Tuesday, April 10, 2012

Determining Wheel & Tire Vibration

A common problem faced by owners of light cars with light wheels is high speed vibrations.  We faced a serious vibration problem at the last Lotus Cup race and wanted to determine the source.  Typically the following areas can be the cause:
  1. Wheels
  2. Tires
  3. Balancing
  4. Suspension
After returning from the races, we conducted a comprehensive set-down on our car.  We scrutinized the suspension components to see if any parts had come loose.  We were testing our new raceUPRIGHTS and new Delrin Bushes so we checked everything closely.  Nothing was loose or found to contribute to the vibration problem.  We then turned our attention to the ETHOS wheels that we had used.

We decided to send the wheels that we ran and were suspect to our supplier, Tom Merrifield, for measurement.  I called Tom to discuss the issue and he was open to conducting a Run-out test on the wheels.  Poor run-out in wheels could be from either poor manufacturing quality or track/road damage.  We decided to measure these wheels to see if they were out of spec.

Tom made a nice video showing the test method. See below:

He found that the wheels had less than .004" of run-out.  According to Tom, vibrations can not be felt under .015" of run-out.  We are well under this amount.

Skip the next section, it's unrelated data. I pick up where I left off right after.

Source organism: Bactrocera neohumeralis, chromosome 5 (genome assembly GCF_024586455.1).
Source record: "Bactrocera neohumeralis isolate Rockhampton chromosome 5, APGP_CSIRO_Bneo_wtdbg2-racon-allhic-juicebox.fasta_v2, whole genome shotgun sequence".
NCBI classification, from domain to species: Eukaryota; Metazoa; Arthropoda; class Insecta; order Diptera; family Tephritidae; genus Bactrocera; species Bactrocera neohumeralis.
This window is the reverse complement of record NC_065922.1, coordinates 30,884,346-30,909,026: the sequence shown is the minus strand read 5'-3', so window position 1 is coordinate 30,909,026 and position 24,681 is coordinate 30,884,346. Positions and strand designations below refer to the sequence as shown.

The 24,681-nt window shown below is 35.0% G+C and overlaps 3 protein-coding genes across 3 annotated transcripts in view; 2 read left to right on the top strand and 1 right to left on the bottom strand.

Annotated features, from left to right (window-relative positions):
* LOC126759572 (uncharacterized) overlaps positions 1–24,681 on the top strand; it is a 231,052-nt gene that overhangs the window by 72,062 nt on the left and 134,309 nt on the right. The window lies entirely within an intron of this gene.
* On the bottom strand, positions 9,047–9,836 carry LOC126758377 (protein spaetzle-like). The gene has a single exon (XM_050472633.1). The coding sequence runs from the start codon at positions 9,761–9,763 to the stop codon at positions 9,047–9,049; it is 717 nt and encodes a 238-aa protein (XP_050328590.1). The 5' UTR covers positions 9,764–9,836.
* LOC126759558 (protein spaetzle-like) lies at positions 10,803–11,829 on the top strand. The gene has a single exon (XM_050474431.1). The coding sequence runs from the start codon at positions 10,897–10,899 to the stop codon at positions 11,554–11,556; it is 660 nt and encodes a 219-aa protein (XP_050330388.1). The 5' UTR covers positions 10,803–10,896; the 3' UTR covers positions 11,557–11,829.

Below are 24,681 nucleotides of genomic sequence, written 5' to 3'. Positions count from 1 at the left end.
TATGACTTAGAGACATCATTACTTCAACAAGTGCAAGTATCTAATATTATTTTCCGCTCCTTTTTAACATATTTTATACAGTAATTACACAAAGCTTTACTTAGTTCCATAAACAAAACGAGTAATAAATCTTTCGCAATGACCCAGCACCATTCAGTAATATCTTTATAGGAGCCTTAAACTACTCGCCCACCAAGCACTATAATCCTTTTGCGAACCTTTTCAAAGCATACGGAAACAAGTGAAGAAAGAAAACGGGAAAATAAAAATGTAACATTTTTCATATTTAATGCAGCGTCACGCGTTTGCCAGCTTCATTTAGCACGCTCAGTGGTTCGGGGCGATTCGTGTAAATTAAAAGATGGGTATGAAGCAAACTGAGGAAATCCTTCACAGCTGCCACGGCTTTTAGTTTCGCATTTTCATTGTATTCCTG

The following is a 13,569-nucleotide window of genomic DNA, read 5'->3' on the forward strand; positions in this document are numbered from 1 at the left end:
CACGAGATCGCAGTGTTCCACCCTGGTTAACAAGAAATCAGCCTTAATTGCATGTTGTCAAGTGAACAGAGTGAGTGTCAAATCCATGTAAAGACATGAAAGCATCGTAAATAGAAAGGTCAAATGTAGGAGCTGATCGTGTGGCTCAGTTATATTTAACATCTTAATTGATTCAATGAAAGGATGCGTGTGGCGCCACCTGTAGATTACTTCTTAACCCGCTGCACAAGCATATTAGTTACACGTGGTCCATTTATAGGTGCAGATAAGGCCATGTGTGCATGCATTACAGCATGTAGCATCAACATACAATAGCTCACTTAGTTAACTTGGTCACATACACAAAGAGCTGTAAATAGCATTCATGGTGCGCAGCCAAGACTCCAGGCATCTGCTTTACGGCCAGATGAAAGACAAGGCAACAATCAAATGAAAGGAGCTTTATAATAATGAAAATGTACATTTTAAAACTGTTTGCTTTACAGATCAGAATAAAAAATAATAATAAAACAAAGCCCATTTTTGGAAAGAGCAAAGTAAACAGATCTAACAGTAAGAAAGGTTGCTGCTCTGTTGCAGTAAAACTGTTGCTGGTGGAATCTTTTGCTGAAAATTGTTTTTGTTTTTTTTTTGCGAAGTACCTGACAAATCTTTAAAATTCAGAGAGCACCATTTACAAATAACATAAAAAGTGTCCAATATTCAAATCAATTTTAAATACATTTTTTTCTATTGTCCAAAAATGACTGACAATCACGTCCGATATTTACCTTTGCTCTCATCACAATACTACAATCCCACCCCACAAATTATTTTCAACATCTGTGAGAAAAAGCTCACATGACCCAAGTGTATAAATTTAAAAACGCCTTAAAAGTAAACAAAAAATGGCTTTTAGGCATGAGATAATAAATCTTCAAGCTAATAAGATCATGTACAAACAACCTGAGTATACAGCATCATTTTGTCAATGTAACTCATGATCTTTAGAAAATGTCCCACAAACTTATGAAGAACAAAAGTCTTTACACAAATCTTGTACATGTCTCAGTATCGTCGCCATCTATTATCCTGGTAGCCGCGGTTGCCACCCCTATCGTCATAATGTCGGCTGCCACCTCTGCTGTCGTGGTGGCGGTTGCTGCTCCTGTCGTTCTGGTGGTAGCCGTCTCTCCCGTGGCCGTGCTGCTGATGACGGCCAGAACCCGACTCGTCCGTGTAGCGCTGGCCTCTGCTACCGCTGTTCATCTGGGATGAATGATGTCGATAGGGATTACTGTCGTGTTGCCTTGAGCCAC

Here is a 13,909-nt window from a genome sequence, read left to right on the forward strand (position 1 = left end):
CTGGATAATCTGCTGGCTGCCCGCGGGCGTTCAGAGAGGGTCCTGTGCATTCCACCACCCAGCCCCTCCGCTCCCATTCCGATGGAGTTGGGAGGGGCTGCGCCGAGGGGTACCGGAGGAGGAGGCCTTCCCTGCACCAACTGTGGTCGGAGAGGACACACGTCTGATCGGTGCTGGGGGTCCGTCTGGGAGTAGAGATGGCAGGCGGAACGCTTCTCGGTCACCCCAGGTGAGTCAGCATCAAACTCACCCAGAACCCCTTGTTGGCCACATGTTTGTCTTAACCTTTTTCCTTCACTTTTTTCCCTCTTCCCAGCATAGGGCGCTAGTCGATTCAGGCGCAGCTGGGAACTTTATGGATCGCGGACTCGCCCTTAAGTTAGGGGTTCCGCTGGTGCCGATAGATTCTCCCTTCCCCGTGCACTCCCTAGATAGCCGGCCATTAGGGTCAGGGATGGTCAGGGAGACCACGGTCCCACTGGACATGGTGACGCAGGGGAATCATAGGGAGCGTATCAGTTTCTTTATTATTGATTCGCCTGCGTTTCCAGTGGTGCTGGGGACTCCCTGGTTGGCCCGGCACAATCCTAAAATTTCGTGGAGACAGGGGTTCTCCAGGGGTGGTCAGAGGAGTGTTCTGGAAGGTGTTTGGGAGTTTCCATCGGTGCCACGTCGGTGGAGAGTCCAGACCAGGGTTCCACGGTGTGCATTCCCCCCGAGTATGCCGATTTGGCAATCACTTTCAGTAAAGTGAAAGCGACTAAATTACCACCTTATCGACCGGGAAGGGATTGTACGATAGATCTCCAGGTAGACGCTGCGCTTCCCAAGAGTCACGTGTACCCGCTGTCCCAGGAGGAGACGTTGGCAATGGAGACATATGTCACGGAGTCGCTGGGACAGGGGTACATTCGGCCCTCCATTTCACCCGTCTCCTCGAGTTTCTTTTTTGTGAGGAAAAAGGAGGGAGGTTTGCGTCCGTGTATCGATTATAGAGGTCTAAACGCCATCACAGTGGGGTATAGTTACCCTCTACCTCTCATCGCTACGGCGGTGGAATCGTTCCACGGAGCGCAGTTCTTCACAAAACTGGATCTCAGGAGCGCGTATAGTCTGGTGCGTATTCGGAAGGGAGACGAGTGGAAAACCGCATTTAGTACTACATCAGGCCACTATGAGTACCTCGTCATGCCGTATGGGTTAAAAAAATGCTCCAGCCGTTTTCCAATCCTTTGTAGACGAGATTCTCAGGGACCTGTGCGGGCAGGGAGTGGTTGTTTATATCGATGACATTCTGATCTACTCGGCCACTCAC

This leaves the Tires or Balancing.  Since the tires are from Yokohama, the quality is generally very high.  I spoke with the tire supplier and he was also confident that the tires were OK.  We've run them many times with good success.  Of course since we did not test them, we're not 100% confident.  In our mind, this left Balancing as the most likely source.

We arrived at the event with a set of scrubbed-in tires that we had locally mounted and balanced on a set of ETHOS.  They performed with no problems and Glen set the Fastest Lap of the Weekend.  We bought a new set of tires, at the track, and had them mounted and balanced to a new set of ETHOS. These vibrated badly around 70mph.

Balancing done at the track is usually difficult because of time constraints. There is usually a line of racers waiting for their turn, so the poor guy balancing never really gets enough time.  This was the case at this first race.  The tire supplier graciously offered free mounting and balancing so had their hands full!

Our local wheel balancer, Frank, advised that plenty of lubrication is needed for these tires and that proper time needs to be taken along with careful balancing to get these light wheels and tires sorted correctly.  He also agreed with the run-out spec that Tom follows.  We're attending this weekend's race with new tires and old ones that Frank balanced to the same two sets of ETHOS wheels that we ran last time.  Running the old tires (that vibrated), balanced by Frank, will determine if the track balancing was the problem.

What's the moral of the story? Get an extra set of wheels and use a local tire balancer who will take the time to install and balance your race tires before you leave for your track event.  Follow this rule and you won't likely have the same headache that we faced.

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